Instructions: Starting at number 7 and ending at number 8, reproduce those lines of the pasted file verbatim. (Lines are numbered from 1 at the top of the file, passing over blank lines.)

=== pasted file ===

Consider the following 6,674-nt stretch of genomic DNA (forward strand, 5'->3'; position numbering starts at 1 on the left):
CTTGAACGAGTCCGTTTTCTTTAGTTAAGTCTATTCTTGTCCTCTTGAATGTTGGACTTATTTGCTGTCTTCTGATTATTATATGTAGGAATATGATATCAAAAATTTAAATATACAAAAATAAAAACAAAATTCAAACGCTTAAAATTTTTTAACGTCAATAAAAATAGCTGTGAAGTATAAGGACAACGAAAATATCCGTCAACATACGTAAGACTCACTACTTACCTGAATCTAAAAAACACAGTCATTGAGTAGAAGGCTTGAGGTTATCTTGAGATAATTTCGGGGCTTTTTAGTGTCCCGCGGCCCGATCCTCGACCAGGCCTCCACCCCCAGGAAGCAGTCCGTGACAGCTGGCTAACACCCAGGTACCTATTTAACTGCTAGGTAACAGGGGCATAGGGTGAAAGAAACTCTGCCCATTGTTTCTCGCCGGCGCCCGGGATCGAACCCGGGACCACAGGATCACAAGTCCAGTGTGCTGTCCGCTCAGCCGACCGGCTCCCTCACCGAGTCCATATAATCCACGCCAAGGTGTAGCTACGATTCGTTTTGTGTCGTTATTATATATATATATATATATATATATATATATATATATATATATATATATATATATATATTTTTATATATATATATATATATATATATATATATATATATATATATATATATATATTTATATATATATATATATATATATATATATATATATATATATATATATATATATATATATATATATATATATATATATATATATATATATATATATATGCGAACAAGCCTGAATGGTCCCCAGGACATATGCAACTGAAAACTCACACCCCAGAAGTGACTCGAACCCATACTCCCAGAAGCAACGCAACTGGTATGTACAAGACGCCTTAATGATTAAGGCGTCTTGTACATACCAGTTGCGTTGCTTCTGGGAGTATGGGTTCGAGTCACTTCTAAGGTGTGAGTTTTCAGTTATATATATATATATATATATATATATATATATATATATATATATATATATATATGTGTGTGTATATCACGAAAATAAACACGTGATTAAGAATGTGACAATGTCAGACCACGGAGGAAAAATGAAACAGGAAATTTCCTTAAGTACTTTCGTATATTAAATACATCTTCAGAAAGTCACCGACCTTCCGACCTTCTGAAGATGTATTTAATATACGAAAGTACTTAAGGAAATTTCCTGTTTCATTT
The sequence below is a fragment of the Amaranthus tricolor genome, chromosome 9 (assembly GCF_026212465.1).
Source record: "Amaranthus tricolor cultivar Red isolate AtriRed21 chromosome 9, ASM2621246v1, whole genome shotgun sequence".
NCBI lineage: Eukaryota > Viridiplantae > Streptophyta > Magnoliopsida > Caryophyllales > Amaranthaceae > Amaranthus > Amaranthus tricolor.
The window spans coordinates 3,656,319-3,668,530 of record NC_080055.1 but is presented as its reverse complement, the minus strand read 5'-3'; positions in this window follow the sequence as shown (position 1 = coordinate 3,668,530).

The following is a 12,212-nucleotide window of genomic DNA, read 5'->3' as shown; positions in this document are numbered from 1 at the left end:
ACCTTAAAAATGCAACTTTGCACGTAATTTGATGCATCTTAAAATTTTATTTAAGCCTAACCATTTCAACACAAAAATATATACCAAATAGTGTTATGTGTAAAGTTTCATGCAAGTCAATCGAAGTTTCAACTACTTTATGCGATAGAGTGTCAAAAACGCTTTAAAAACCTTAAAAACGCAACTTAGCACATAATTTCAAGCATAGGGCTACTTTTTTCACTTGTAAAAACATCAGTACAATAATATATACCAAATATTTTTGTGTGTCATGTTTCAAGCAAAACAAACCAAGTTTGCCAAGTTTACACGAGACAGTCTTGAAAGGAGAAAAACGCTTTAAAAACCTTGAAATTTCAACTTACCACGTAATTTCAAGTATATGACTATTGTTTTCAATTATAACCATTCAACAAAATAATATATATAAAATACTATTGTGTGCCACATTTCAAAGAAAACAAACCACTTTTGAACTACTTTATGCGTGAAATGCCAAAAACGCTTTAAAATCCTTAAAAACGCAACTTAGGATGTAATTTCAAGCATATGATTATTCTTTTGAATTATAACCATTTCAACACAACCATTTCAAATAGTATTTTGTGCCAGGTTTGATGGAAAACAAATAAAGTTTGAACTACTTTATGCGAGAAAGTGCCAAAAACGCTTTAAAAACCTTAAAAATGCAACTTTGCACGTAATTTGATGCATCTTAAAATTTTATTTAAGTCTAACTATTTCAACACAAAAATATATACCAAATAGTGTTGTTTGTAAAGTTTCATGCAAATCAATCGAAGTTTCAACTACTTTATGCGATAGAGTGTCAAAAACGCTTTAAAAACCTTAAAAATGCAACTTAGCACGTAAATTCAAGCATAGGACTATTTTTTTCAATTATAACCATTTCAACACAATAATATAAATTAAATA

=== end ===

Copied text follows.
The following is a 12,212-nucleotide window of genomic DNA, read 5'->3' as shown; positions in this document are numbered from 1 at the left end:
ACCTTAAAAATGCAACTTTGCACGTAATTTGATGCATCTTAAAATTTTATTTAAGCCTAACCATTTCAACACAAAAATATATACCAAATAGTGTTATGTGTAAAGTTTCATGCAAGTCAATCGAAGTTTCAACTACTTTATGCGATAGAGTGTCAAAAACGCTTTAAAAACCTTAAAAACGCAACTTAGCACATAATTTCAAGCATAGGGCTACTTTTTTCACTTGTAAAAACATCAGTACAATAATATATACCAAATATTTTTGTGTGTCATGTTTCAAGCAAAACAAACCAAGTTTGCCAAGTTTACACGAGACAGTCTTGAAAGGAGAAAAACGCTTTAAAAACCTTGAAATTTCAACTTACCACGTAATTTCAAGTATATGACTATTGTTTTCAATTATAACCATTCAACAAAATAATATATATAAAATACTATTGTGTGCCACATTTCAAAGAAAACAAACCACTTTTGAACTACTTTATGCGTGAAATGCCAAAAACGCTTTAAAATCCTTAAAAACGCAACTTAGGATGTAATTTCAAGCATATGATTATTCTTTTGAATTATAACCATTTCAACACAACCATTTCAAATAGTATTTTGTGCCAGGTTTGATGGAAAACAAATAAAGTTTGAACTACTTTATGCGAGAAAGTGCCAAAAACGCTTTAAAAACCTTAAAAATGCAACTTTGCACGTAATTTGATGCATCTTAAAATTTTATTTAAGTCTAACTATTTCAACACAAAAATATATACCAAATAGTGTTGTTTGTAAAGTTTCATGCAAATCAATCGAAGTTTCAACTACTTTATGCGATAGAGTGTCAAAAACGCTTTAAAAACCTTAAAAATGCAACTTAGCACGTAAATTCAAGCATAGGACTATTTTTTTCAATTATAACCATTTCAACACAATAATATAAATTAAATA